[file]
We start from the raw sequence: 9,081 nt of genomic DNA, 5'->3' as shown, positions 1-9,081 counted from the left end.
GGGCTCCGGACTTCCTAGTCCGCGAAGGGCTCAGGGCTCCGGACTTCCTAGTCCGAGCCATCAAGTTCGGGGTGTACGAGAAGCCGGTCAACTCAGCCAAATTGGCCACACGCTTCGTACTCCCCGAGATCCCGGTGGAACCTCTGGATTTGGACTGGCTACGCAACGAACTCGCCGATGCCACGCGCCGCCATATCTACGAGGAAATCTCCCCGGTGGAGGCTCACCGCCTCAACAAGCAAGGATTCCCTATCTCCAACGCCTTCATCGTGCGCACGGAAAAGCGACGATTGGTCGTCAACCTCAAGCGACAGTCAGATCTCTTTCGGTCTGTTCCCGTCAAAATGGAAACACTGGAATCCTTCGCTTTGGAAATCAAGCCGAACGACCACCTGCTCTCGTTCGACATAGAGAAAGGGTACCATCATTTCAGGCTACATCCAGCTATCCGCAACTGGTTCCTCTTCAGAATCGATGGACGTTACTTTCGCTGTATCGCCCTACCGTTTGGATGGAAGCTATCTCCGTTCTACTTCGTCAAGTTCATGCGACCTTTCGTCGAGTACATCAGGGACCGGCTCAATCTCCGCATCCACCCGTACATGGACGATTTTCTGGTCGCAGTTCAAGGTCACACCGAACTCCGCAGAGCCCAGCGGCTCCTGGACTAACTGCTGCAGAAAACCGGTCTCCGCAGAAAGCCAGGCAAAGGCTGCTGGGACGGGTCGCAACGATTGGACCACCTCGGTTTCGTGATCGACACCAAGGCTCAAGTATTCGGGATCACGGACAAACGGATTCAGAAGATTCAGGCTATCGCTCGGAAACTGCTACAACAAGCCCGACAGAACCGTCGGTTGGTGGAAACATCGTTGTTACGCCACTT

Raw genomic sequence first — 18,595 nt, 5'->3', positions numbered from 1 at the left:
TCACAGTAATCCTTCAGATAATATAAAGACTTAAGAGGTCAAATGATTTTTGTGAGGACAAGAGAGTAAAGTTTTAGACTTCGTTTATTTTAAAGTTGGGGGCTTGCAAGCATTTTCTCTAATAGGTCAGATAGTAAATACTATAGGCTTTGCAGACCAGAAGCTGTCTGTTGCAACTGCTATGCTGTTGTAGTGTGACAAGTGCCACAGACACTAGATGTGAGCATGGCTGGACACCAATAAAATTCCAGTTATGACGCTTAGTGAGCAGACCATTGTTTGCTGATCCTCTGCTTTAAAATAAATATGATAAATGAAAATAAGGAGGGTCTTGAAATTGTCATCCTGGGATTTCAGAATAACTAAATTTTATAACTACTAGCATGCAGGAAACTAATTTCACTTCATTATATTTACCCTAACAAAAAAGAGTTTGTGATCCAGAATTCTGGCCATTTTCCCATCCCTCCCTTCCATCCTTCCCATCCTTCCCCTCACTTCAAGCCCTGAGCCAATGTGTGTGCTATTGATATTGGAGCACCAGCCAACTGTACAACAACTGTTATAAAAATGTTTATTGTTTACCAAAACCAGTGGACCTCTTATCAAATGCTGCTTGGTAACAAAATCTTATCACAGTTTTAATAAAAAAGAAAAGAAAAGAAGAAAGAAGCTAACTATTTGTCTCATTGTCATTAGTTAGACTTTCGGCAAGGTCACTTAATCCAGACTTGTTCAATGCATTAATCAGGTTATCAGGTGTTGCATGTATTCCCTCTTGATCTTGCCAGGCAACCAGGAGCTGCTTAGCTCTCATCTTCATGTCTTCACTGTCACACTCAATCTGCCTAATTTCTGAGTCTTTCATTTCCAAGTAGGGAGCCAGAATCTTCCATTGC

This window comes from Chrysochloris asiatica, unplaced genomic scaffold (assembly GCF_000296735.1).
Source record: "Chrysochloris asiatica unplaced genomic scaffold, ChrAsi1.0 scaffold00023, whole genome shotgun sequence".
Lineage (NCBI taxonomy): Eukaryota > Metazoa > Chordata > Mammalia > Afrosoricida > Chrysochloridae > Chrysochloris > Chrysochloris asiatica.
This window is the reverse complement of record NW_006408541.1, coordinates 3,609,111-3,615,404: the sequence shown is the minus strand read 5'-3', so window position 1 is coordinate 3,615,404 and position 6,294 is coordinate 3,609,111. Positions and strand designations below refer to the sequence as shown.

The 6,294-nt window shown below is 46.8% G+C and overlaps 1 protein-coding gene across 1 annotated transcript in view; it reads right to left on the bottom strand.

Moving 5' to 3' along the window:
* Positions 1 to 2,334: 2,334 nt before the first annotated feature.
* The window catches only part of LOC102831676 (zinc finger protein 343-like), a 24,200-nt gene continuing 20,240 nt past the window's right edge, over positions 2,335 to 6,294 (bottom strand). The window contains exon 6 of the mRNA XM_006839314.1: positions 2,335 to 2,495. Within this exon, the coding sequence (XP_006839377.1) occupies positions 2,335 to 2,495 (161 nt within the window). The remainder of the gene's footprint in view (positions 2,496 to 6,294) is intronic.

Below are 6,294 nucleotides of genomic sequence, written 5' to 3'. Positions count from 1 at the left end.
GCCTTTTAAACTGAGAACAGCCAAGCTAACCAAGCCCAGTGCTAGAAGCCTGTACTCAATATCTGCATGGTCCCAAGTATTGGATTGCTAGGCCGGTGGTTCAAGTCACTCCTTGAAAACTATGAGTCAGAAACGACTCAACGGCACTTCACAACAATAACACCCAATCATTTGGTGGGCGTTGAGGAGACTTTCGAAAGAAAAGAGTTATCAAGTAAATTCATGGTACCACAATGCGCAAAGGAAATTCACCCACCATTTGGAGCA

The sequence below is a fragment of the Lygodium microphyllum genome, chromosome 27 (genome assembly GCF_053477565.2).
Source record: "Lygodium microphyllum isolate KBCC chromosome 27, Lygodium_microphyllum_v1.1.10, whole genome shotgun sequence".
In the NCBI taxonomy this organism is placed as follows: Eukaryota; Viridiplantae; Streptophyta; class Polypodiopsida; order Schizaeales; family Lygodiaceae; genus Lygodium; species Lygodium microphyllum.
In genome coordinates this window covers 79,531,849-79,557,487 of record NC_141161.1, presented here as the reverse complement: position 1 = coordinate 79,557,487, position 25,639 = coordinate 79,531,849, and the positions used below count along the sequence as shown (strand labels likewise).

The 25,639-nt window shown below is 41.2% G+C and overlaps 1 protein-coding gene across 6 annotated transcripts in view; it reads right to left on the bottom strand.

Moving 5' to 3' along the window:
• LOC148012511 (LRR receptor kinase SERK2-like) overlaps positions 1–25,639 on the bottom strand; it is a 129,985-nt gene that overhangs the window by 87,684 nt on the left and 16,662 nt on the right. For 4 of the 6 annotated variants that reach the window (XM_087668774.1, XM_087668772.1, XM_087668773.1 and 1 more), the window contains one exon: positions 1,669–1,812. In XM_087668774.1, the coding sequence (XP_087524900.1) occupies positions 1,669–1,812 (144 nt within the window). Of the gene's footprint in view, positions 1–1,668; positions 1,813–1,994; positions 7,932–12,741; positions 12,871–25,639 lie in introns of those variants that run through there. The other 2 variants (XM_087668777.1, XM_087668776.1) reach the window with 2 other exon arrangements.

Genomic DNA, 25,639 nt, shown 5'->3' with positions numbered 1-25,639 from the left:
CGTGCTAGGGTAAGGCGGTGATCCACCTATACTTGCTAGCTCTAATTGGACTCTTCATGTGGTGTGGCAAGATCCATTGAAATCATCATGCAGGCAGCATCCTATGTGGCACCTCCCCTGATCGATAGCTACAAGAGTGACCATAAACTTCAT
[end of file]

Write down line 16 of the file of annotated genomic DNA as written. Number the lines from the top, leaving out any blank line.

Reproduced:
Source record: "Lygodium microphyllum isolate KBCC chromosome 27, Lygodium_microphyllum_v1.1.10, whole genome shotgun sequence".